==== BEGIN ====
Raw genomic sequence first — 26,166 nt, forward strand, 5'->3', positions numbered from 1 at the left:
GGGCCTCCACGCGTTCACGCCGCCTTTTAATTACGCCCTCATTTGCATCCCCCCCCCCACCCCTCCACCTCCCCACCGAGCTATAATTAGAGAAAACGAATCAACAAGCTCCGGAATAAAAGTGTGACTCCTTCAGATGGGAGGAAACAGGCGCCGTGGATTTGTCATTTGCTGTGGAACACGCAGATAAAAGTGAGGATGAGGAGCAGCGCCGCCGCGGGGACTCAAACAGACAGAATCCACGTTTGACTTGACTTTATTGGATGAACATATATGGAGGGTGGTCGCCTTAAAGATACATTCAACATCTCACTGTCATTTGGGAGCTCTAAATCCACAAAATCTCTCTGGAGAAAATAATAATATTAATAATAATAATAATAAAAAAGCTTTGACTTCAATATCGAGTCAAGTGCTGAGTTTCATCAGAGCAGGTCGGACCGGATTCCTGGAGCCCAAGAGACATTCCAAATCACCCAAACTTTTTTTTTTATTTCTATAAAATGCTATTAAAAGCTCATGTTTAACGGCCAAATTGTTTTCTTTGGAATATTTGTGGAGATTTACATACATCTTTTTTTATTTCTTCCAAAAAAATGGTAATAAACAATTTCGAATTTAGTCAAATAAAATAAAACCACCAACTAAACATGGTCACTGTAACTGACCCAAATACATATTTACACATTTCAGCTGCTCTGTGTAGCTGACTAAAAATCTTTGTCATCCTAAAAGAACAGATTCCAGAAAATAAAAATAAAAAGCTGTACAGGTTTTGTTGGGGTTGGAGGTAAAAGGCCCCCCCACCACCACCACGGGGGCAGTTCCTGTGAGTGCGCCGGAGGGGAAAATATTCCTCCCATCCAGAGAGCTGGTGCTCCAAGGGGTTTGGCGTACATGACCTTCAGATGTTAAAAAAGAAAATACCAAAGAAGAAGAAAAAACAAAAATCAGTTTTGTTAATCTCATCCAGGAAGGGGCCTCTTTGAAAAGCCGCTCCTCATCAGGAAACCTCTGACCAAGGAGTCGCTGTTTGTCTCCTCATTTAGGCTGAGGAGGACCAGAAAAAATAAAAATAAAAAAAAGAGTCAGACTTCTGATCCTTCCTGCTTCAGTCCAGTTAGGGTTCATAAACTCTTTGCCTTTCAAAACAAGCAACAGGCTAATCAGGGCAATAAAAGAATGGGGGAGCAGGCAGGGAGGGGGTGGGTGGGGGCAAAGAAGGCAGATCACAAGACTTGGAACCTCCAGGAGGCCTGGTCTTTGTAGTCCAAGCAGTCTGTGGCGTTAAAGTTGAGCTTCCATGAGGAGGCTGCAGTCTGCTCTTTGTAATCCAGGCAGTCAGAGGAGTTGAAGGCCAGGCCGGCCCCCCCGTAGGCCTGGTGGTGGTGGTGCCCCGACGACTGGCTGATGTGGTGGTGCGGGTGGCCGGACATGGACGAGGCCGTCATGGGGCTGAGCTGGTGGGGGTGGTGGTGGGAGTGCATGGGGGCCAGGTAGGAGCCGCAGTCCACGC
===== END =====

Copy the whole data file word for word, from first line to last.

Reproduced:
Raw genomic sequence first — 26,166 nt, forward strand, 5'->3', positions numbered from 1 at the left:
GGGCCTCCACGCGTTCACGCCGCCTTTTAATTACGCCCTCATTTGCATCCCCCCCCCCACCCCTCCACCTCCCCACCGAGCTATAATTAGAGAAAACGAATCAACAAGCTCCGGAATAAAAGTGTGACTCCTTCAGATGGGAGGAAACAGGCGCCGTGGATTTGTCATTTGCTGTGGAACACGCAGATAAAAGTGAGGATGAGGAGCAGCGCCGCCGCGGGGACTCAAACAGACAGAATCCACGTTTGACTTGACTTTATTGGATGAACATATATGGAGGGTGGTCGCCTTAAAGATACATTCAACATCTCACTGTCATTTGGGAGCTCTAAATCCACAAAATCTCTCTGGAGAAAATAATAATATTAATAATAATAATAATAAAAAAGCTTTGACTTCAATATCGAGTCAAGTGCTGAGTTTCATCAGAGCAGGTCGGACCGGATTCCTGGAGCCCAAGAGACATTCCAAATCACCCAAACTTTTTTTTTTATTTCTATAAAATGCTATTAAAAGCTCATGTTTAACGGCCAAATTGTTTTCTTTGGAATATTTGTGGAGATTTACATACATCTTTTTTTATTTCTTCCAAAAAAATGGTAATAAACAATTTCGAATTTAGTCAAATAAAATAAAACCACCAACTAAACATGGTCACTGTAACTGACCCAAATACATATTTACACATTTCAGCTGCTCTGTGTAGCTGACTAAAAATCTTTGTCATCCTAAAAGAACAGATTCCAGAAAATAAAAATAAAAAGCTGTACAGGTTTTGTTGGGGTTGGAGGTAAAAGGCCCCCCCACCACCACCACGGGGGCAGTTCCTGTGAGTGCGCCGGAGGGGAAAATATTCCTCCCATCCAGAGAGCTGGTGCTCCAAGGGGTTTGGCGTACATGACCTTCAGATGTTAAAAAAGAAAATACCAAAGAAGAAGAAAAAACAAAAATCAGTTTTGTTAATCTCATCCAGGAAGGGGCCTCTTTGAAAAGCCGCTCCTCATCAGGAAACCTCTGACCAAGGAGTCGCTGTTTGTCTCCTCATTTAGGCTGAGGAGGACCAGAAAAAATAAAAATAAAAAAAAGAGTCAGACTTCTGATCCTTCCTGCTTCAGTCCAGTTAGGGTTCATAAACTCTTTGCCTTTCAAAACAAGCAACAGGCTAATCAGGGCAATAAAAGAATGGGGGAGCAGGCAGGGAGGGGGTGGGTGGGGGCAAAGAAGGCAGATCACAAGACTTGGAACCTCCAGGAGGCCTGGTCTTTGTAGTCCAAGCAGTCTGTGGCGTTAAAGTTGAGCTTCCATGAGGAGGCTGCAGTCTGCTCTTTGTAATCCAGGCAGTCAGAGGAGTTGAAGGCCAGGCCGGCCCCCCCGTAGGCCTGGTGGTGGTGGTGCCCCGACGACTGGCTGATGTGGTGGTGCGGGTGGCCGGACATGGACGAGGCCGTCATGGGGCTGAGCTGGTGGGGGTGGTGGTGGGAGTGCATGGGGGCCAGGTAGGAGCCGCAGTCCACGC